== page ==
850 DOUGLAS AVENUE
850 Douglas Avenue is an excellent example of the Prairie Style built for Royal and Grace Kimball in 1908 at a cost of $8,000. Royal was a hardware retailer in partnership with Fred Dietrich. In 1903 Kimball and Dietrich began making portable stovetop ovens in their store to keep employees busy during the off-season. The first model was dubbed the “Lady Elgin.” The oven was so successful that by 1908 they had a separate manufacturing facility and nationwide distribution. In 1918, the Elgin Stove and Oven Company incorporated and then moved to their new headquarters at 667 N. State Street.
Royal Kimball died in 1919 leaving his property in equal shared to his wife and daughter. Grace remained in residence for the next five years and eventually sold the home to August and Martha Scheele in 1925. This was the fourth house on Douglas that was occupied by the Scheele family.
August and his wife sold the house to Harold and Harriet Pratt in 1937. Harold Pratt is best known for the 1937 construction of a medieval-style castle at 1062 Cedar Avenue to house his collection of antique armor and books on medieval history. Pratt was an electrical engineer employed by Western Electric. In 1973, the Pratts sold the property to Robert E. Hill.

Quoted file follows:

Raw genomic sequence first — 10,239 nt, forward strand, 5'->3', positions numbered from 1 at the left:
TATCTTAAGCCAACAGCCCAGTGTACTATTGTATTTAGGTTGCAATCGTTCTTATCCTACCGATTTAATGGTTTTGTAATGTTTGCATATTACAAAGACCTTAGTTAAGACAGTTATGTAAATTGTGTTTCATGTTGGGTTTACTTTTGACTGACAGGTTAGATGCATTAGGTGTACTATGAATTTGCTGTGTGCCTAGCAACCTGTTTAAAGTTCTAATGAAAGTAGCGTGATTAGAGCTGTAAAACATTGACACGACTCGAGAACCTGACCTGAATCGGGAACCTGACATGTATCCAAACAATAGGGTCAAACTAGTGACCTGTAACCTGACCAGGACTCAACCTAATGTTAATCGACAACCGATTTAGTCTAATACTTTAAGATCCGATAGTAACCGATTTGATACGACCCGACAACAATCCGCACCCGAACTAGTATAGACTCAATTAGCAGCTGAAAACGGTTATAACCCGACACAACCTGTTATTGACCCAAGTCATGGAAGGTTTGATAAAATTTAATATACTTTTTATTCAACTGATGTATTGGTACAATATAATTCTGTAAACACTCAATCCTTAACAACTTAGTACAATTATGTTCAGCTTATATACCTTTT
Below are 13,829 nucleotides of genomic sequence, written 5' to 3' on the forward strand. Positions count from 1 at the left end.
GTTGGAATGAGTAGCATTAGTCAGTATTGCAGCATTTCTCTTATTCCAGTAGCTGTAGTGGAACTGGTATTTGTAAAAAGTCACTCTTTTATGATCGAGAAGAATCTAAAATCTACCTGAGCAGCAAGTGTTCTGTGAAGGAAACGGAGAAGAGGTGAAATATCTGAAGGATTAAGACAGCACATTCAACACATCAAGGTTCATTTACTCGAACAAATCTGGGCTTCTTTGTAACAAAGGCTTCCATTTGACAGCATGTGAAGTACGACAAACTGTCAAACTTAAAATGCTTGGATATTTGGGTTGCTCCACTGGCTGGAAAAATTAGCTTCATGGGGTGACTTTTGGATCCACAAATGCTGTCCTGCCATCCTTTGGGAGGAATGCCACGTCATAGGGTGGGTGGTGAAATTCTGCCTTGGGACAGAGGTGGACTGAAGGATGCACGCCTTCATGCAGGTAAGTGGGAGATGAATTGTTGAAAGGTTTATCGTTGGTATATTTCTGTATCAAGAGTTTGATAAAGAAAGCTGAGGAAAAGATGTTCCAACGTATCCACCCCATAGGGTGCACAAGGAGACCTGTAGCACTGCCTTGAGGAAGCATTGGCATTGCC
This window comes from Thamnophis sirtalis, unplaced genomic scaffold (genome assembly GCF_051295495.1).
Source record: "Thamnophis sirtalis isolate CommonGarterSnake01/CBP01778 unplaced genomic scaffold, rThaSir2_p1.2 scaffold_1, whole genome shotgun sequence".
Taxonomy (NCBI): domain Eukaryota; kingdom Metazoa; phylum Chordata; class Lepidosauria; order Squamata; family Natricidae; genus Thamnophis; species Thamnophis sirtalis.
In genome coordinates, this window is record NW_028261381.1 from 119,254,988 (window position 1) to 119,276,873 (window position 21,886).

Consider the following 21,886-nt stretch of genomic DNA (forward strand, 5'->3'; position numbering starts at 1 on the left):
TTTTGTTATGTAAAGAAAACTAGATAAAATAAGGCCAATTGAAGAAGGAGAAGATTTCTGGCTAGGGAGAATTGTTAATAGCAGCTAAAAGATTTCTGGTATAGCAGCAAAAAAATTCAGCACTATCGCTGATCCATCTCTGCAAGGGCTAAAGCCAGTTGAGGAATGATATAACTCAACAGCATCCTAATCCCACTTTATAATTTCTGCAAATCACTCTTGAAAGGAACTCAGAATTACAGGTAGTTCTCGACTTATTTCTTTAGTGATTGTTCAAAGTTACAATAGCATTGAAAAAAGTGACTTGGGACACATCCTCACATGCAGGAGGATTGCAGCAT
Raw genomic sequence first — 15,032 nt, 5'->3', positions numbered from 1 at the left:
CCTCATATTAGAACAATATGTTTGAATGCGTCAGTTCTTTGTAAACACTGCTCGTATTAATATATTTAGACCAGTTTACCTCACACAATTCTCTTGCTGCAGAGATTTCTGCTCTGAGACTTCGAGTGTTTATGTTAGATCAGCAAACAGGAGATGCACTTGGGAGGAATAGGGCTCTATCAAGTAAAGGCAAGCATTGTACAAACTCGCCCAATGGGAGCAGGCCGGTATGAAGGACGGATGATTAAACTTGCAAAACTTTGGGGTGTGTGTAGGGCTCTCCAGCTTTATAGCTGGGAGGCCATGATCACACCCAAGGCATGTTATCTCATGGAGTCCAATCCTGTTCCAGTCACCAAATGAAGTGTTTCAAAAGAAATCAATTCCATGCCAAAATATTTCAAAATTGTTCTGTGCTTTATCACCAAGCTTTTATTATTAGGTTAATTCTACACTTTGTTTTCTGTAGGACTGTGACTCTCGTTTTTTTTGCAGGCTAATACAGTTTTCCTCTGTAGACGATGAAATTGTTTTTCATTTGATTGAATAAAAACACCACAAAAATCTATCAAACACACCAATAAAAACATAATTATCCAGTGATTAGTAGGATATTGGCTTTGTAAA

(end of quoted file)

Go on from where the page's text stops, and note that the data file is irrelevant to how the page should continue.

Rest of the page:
This stucco home exhibits many Prairie Style characteristics including the low pitched hipped roof, widely overhanging eaves, two stories with a hanging stair bay on the north elevation, small leaded glass windows at the front elevation and a horizontal band that warps around the structure between the first and second stories. The front porch is supported by massive Prairie Style masonry columns, featuring decorative detailing at the tops.
The residence was designed by prominent Elgin Architects Postle and Mahler, who designed several large homes for Elgin’s wealthier citizens. The builder for 850 Douglas Avenue was Henry Jensen. Jensen was a native of Germany who came to Elgin in 1871. He began working as a carpenter and eventually formed his own business working with Elgin’s foremost architects including W.W. Abell, Smith Hoag, Postle and Mahler and George Morris.
Sources: 2015 Heritage Plaque Application